Luis Diaz’s celebration said it all. He knew how big a goal this was, and he was not about to miss an opportunity to enjoy it.
His name had been booed when it was read out before kick off at Estadio da Luz, but he would have the last laugh on the night.
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The ex-Porto man did what Benfica feared he would; he came back to hit them where it hurts.
Diaz’s late strike sealed a 3-1 win which means Liverpool, surely, have one foot in the semi-finals of the Champions League.
It's only the halfway stage of the tie, of course, but on a night when any win would have done, a two-goal triumph represents a huge success for Jurgen Klopp and his side, who will surely finish the job at Anfield next week.
They were made to work for their advantage here, mind.
Having looked at one stage as if they would run away with the tie in the first half, when goals from Ibrahima Konate and Sadio Mane had them firmly in the ascendency, the Reds were given an almighty scare after the break, pegged back by Darwin Nunez’s goal and hanging on for a spell before steadying the ship in the closing stages.
Diaz ensured the night ended on a high, the Colombia international running clear from Naby Keita’s superbly-weighted pass, three minutes from time, before rounding Odisseas Vlachodimos to finish into an empty net.
Inside the stadium, it was as if a pin had been taken to a balloon, all of Benfica’s hope and belief taken away by the man who used to wear the blue-and-white of their bitter domestic rivals. Diaz rubbed it in, dancing with Fabinho and sticking his tongue out. His third Liverpool goal was his most enjoyable, and the perfect way to mark his first Champions League start for the club.
Benfica could not argue too much about the result, in fairness. Liverpool deserved the win, and they deserved at least a two-goal cushion as well.
They were breathtaking at times in the opening 45 minutes and had they been a little more clinical, things could have gotten really messy. Were it not for Vlachodimos, the home side would have been battered.
Konate got Liverpool off and running, heading in his first goal for the club from an Andy Robertson corner, 16 minutes in. It was a goal of simplicity, and one which made the defender the first Frenchman to score for the Reds in the Champions League since David Ngog, all the way back in 2009.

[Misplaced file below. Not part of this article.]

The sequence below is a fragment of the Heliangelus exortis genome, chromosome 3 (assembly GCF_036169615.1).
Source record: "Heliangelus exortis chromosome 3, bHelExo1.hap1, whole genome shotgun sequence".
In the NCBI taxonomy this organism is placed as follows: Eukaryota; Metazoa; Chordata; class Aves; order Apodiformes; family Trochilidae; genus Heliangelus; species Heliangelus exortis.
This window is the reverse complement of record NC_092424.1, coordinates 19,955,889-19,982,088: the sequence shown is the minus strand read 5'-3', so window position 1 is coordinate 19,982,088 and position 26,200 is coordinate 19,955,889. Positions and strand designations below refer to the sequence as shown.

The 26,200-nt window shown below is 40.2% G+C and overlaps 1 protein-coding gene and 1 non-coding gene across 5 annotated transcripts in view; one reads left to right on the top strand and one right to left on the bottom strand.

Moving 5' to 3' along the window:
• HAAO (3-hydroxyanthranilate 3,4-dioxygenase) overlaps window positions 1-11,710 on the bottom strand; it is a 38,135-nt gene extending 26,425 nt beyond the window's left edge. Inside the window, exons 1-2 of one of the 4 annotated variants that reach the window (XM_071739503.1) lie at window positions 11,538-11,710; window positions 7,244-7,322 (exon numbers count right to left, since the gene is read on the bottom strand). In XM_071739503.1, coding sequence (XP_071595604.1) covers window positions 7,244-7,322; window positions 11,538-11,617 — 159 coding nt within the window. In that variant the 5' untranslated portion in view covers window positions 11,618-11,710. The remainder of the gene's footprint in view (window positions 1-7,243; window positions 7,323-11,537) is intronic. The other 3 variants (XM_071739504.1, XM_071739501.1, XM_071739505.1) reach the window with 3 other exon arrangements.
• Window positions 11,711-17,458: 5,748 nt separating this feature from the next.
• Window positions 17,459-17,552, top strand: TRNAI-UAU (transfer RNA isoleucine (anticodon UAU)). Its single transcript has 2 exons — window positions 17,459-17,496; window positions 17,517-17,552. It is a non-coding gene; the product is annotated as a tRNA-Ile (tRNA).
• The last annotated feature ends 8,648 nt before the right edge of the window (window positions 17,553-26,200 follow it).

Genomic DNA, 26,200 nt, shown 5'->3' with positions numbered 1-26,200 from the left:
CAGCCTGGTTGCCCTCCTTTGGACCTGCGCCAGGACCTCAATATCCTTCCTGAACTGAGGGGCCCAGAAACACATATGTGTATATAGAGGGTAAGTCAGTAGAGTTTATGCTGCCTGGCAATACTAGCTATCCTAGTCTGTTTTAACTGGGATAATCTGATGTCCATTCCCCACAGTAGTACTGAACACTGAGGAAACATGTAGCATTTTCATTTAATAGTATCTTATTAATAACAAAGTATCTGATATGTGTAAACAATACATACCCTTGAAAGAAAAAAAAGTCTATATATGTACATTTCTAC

Diaz would play a big part in Liverpool’s second goal, heading the ball down unselfishly for Sadio Mane to convert from close range. The strike owed everything, though, to the vision and technique of Trent Alexander-Arnold, whose magnificent diagonal pass made it all possible.
At that point we were wondering if the tie would be killed there and then. Diaz, cutting in with menace from the left, flashed a shot wide of the near post and was denied by the goalkeeper when clean through, while Mohamed Salah missed a great chance to make it 3-0 right on half time.
It was not the Egyptian’s night, his game a blur of loose touches and misplaced passes, and by the time he was substituted, along with Mane and Thiago Alcantara, the game had started to swing Benfica’s way.
Nunez, their impressive Uruguayan forward, got them back into it, finishing at the far post after Konate had missed his clearance from a Rafa Silva cross from the right. It came from nowhere, a bad error duly punished, and suddenly the tie was in the balance again.
Liverpool needed Alisson Becker, their goalkeeper, to bail them out when Everton, Benfica’s Brazilian wide player, pulled the trigger soon after, and the composure and incision we had saw from the visitors before the break started to evaporate.
Alisson had fans’ nerves on edge with a couple of risky plays outside his penalty area, while the noise from the home fans grew as they sensed a famous comeback.
It did not arrive. Liverpool regained control thanks to their substitutions, with Roberto Firmino particularly influential.
And when Keita grabbed hold of a loose ball and drove forward in the dying stages, he was able to find the right pass for Diaz, who was able to find the right finish.
Benfica’s dismay was Liverpool’s delight. The semi-finals are well and truly in sight for Klopp’s men.